Union spokesman: "no room to continue discussions" on pensions
What to do about Illinois' soaring pension debt remains a concern, even though legislators passed a law overhauling the state's retirement systems. Its constitutionality is in question.
A recent, related state Supreme Court ruling, which found that retirees' healthcare is a constitutionality-protected benefit, appears to give greater weight to unions' position that the pension law is illegal. The law reduces workers' and retirees' pensions, and raises the retirement age.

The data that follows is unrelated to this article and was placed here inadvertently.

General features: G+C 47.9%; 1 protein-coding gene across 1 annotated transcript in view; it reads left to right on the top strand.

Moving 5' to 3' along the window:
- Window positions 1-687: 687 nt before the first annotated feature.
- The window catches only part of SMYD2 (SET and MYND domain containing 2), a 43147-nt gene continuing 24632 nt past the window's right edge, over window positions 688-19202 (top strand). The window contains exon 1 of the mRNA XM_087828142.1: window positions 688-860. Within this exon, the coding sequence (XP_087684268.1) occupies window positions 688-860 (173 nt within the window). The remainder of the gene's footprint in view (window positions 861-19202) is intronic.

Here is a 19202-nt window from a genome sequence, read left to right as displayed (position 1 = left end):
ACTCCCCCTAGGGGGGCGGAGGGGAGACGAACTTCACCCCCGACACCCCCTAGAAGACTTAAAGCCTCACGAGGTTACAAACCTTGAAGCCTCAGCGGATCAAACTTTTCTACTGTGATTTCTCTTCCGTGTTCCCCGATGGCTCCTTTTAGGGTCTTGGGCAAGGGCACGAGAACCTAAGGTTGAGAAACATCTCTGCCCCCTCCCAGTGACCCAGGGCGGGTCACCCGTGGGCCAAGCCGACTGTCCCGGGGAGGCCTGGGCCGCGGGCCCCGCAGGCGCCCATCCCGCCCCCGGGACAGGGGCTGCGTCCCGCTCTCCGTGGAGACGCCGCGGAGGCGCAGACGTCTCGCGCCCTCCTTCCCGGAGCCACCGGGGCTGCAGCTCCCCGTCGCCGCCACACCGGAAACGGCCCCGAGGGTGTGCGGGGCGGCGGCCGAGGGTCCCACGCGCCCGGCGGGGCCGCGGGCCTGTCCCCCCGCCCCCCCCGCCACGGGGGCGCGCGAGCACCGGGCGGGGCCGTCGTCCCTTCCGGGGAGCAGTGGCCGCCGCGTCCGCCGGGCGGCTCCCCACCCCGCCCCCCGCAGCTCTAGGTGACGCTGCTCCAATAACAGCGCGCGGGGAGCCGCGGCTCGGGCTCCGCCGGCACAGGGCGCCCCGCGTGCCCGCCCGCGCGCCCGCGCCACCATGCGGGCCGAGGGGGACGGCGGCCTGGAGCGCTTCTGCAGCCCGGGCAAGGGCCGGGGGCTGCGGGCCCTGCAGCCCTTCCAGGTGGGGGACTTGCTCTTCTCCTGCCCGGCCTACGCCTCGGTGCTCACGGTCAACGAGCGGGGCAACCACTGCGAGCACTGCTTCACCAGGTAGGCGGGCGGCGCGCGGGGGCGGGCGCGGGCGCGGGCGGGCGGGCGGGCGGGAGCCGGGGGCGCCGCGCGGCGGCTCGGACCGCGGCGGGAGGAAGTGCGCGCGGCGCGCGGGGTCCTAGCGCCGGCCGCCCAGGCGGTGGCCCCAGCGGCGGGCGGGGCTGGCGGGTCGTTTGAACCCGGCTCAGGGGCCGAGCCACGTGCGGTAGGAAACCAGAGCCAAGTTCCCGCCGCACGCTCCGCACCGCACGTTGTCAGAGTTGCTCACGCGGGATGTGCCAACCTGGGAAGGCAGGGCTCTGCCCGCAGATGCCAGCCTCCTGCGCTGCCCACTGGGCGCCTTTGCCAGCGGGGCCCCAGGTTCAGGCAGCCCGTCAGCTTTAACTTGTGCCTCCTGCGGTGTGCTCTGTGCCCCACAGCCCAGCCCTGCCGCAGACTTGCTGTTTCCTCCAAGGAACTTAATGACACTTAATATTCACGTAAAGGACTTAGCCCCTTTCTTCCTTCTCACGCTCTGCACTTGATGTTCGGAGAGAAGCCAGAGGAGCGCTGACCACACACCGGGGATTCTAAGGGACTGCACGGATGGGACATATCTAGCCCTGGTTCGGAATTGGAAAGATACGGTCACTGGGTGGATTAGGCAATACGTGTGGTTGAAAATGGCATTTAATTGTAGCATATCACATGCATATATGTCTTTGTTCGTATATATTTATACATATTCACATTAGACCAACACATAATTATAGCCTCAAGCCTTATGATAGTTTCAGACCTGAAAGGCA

Senate President John Cullerton has put out feelers to go a different route. He suggested to a Chicago Tribune columnist that workers be given a choice. He's essentially returning to a concept previously agreed to by a coalition of public employee unions.
The model called for asking workers to give up annual, compounded pension bumps, or the salary upon which a workers' pension is based would effectively be frozen. However, unions don't seem interested in going back to that compromise now; here's spokesman Anders Lindall:
"We sought to work together toward a compromise solution; the politicians rejected that last year, and plunged ahead with an unfair, and we believe, clearly unconstitutional template."
Lindall says until a court decision on the pension law is reached, there's "no room to continue discussions."That could be a ways off; the case is currently in a Sangamon County Circuit Court.